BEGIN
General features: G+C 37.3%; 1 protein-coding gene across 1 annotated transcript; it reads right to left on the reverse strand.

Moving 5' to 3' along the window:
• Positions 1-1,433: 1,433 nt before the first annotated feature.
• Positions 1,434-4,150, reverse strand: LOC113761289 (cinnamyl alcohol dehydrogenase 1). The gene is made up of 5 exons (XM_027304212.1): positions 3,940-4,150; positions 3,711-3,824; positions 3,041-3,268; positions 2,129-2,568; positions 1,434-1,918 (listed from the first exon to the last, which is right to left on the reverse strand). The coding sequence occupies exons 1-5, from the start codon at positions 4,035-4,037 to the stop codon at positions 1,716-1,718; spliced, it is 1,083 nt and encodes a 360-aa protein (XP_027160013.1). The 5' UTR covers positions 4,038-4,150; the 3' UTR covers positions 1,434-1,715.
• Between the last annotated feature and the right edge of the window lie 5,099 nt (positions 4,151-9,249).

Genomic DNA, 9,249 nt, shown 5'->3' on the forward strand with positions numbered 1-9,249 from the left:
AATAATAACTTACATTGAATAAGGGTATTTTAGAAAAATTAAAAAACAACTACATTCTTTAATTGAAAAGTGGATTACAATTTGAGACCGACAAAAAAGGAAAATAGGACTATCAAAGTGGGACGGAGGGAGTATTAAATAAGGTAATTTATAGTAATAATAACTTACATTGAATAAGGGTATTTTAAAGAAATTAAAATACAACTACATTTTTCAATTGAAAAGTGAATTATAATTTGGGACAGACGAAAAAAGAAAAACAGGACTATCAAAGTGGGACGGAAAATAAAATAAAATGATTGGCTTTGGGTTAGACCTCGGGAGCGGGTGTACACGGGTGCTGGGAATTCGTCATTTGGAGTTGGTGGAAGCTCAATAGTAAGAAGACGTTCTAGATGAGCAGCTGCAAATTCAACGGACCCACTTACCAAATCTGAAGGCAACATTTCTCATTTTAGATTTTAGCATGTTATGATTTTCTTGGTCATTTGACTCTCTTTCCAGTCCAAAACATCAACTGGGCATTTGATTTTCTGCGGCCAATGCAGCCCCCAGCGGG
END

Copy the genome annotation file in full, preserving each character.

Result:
General features: G+C 37.3%; 1 protein-coding gene across 1 annotated transcript; it reads right to left on the reverse strand.

Moving 5' to 3' along the window:
• Positions 1-1,433: 1,433 nt before the first annotated feature.
• Positions 1,434-4,150, reverse strand: LOC113761289 (cinnamyl alcohol dehydrogenase 1). The gene is made up of 5 exons (XM_027304212.1): positions 3,940-4,150; positions 3,711-3,824; positions 3,041-3,268; positions 2,129-2,568; positions 1,434-1,918 (listed from the first exon to the last, which is right to left on the reverse strand). The coding sequence occupies exons 1-5, from the start codon at positions 4,035-4,037 to the stop codon at positions 1,716-1,718; spliced, it is 1,083 nt and encodes a 360-aa protein (XP_027160013.1). The 5' UTR covers positions 4,038-4,150; the 3' UTR covers positions 1,434-1,715.
• Between the last annotated feature and the right edge of the window lie 5,099 nt (positions 4,151-9,249).

Genomic DNA, 9,249 nt, shown 5'->3' on the forward strand with positions numbered 1-9,249 from the left:
AATAATAACTTACATTGAATAAGGGTATTTTAGAAAAATTAAAAAACAACTACATTCTTTAATTGAAAAGTGGATTACAATTTGAGACCGACAAAAAAGGAAAATAGGACTATCAAAGTGGGACGGAGGGAGTATTAAATAAGGTAATTTATAGTAATAATAACTTACATTGAATAAGGGTATTTTAAAGAAATTAAAATACAACTACATTTTTCAATTGAAAAGTGAATTATAATTTGGGACAGACGAAAAAAGAAAAACAGGACTATCAAAGTGGGACGGAAAATAAAATAAAATGATTGGCTTTGGGTTAGACCTCGGGAGCGGGTGTACACGGGTGCTGGGAATTCGTCATTTGGAGTTGGTGGAAGCTCAATAGTAAGAAGACGTTCTAGATGAGCAGCTGCAAATTCAACGGACCCACTTACCAAATCTGAAGGCAACATTTCTCATTTTAGATTTTAGCATGTTATGATTTTCTTGGTCATTTGACTCTCTTTCCAGTCCAAAACATCAACTGGGCATTTGATTTTCTGCGGCCAATGCAGCCCCCAGCGGG